USING ALTERNATE WET & DRY
This brief describes the ‘Alternate Wet and Dry Irrigation (AWDI)’ technique
that can be used to cultivate rice using less water
Rice is one of the leading food crops in the world
and is reported to feed nearly half of the world’s
population. Rice grows best in the abundant water
environment and this differentiates rice from
other important crops. There are four generally
recognized cultivation practices: irrigated, flood-
prone, rainfall lowland and upland. Paddy (or
irrigated) rice growing is the most common
approach and uses continuously flooded field.
However, water resources are becoming
increasingly scarce. Industrial and urban
demands are increasing in addition to the
agriculture demands. Therefore, it is essential to
develop and adopt practices and strategies that
will use water efficiently in irrigation schemes,
especially in countries with the higher rice
demand, low rice yields and competition for
limited water resources. There is a growing
interest in finding better ways to grow rice with
One such strategy referred to as ‘alternate wet-dry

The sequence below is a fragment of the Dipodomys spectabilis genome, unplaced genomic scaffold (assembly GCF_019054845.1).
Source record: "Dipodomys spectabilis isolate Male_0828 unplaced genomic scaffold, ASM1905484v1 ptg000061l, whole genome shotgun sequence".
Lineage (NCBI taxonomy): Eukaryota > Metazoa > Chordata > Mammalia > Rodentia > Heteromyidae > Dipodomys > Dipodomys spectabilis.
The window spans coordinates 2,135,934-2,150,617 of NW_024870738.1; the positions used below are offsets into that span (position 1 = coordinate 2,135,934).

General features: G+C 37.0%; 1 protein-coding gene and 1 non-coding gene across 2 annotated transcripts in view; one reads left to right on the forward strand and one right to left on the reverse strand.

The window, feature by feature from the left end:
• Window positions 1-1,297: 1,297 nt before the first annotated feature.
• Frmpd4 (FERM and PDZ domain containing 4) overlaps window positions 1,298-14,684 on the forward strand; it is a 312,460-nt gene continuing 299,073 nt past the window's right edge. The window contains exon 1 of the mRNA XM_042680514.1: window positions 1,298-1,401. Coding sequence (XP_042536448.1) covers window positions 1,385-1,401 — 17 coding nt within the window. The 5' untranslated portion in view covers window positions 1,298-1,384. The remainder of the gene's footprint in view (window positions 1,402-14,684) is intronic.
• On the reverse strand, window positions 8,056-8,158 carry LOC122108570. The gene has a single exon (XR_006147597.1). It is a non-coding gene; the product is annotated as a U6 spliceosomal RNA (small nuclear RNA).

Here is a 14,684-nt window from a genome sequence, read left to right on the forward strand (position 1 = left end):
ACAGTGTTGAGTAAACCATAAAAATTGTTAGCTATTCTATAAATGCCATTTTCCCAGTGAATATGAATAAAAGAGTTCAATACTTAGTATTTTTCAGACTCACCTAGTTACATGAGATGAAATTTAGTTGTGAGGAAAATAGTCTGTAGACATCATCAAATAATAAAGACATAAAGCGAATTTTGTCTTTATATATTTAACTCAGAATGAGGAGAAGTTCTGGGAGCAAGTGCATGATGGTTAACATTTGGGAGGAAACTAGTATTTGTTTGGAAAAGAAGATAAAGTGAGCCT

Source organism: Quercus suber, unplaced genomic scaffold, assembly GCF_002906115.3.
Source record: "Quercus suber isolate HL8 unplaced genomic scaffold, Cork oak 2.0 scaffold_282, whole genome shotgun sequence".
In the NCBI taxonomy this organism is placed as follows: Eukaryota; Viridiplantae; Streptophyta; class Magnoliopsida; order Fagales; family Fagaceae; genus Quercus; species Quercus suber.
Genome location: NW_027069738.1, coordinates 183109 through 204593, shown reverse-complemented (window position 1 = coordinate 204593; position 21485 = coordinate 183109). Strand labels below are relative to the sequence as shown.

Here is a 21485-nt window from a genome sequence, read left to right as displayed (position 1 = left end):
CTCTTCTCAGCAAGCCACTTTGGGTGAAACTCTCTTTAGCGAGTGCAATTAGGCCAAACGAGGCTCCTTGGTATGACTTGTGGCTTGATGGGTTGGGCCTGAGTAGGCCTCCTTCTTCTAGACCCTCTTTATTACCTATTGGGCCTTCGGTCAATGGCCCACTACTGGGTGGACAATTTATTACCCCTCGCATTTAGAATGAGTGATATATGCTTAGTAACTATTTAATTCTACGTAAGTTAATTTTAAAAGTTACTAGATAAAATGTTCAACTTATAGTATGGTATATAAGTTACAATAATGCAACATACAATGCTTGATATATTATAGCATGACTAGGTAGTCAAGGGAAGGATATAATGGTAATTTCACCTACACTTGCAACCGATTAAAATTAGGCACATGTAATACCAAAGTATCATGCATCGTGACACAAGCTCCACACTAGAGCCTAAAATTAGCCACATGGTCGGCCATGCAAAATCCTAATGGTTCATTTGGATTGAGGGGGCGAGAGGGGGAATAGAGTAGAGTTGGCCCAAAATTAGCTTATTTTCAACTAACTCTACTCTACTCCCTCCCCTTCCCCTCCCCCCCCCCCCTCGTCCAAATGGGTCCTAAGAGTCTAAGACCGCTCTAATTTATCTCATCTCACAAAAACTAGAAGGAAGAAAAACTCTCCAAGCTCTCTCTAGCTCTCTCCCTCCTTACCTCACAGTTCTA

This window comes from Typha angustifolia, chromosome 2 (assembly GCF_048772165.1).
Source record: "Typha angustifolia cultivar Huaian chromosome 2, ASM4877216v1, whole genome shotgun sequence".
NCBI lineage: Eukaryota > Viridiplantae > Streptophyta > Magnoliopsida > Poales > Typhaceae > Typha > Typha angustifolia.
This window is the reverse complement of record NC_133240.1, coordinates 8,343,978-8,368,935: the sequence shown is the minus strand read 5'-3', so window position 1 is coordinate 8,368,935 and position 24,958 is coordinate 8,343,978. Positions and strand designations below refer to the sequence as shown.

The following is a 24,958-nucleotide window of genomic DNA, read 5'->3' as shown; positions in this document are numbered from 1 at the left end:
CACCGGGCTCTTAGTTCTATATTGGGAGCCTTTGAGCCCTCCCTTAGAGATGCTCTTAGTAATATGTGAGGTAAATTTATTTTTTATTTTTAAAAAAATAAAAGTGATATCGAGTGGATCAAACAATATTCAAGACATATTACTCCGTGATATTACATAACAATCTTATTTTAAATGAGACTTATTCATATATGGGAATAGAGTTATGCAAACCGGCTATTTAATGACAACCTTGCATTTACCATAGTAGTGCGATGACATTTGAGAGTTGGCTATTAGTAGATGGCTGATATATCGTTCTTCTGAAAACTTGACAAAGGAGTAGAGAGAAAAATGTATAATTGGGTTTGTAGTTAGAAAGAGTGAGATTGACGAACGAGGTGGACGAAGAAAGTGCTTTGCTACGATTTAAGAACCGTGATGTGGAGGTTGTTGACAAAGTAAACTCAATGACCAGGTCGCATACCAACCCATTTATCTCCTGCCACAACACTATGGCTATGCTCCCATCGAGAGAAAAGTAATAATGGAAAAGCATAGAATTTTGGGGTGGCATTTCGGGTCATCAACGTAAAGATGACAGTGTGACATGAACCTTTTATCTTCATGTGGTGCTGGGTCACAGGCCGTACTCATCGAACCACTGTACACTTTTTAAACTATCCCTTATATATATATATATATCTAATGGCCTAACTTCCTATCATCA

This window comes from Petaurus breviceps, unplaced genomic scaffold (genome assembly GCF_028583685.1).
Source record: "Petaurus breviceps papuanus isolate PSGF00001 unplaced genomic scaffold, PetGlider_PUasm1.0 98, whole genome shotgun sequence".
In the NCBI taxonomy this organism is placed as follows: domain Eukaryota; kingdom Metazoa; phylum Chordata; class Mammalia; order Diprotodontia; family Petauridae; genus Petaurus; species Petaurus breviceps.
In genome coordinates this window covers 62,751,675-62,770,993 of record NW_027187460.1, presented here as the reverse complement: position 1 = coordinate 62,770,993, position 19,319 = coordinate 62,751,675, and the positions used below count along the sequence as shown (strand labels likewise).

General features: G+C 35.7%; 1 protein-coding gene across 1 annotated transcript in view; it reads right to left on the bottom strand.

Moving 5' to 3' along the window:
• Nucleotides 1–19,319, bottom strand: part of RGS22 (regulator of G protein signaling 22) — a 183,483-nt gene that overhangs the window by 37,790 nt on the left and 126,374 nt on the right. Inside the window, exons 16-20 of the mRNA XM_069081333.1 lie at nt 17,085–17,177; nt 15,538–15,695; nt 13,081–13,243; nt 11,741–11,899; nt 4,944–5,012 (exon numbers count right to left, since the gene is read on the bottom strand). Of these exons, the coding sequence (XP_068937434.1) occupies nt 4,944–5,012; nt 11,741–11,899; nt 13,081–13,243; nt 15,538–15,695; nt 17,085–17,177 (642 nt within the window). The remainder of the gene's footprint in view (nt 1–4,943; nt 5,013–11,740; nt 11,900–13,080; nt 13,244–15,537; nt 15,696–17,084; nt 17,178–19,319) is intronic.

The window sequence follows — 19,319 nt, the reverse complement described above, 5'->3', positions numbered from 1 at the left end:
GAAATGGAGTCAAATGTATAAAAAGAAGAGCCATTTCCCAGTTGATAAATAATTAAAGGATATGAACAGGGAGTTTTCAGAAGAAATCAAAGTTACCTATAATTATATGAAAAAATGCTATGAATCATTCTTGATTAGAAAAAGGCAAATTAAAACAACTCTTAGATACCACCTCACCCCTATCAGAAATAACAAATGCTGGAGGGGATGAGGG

irrigation’ (AWDI) is increasingly being used in
the parts of Asia. The AWDI of rice cultivation
uses water efficiently (or increases water use
efficiency in irrigation schemes).
Figure 1: Setting alternative wetting and
drying (AWD) pipe in a rice field.
Photo credit: Zul Mukhida / Practical Action.
Rice cultivation using alternate wet and
dry irrigation (AWDI)
In the recent years, this practice has shown that it is possible to reduce consumption of water
without yield loss. In addition to the water saving potential, there are other benefits of AWDI such
as improved irrigation efficiency, great effects on the soil nutrients, aeration and microclimatic
condition and potential human health benefits (E.g. producing more rice with less water could
reduce vector-borne disease outbreaks, traditionally associated with rice cultivation), cost savings
(as a result of reduced irrigation cost) and reducing energy crisis.
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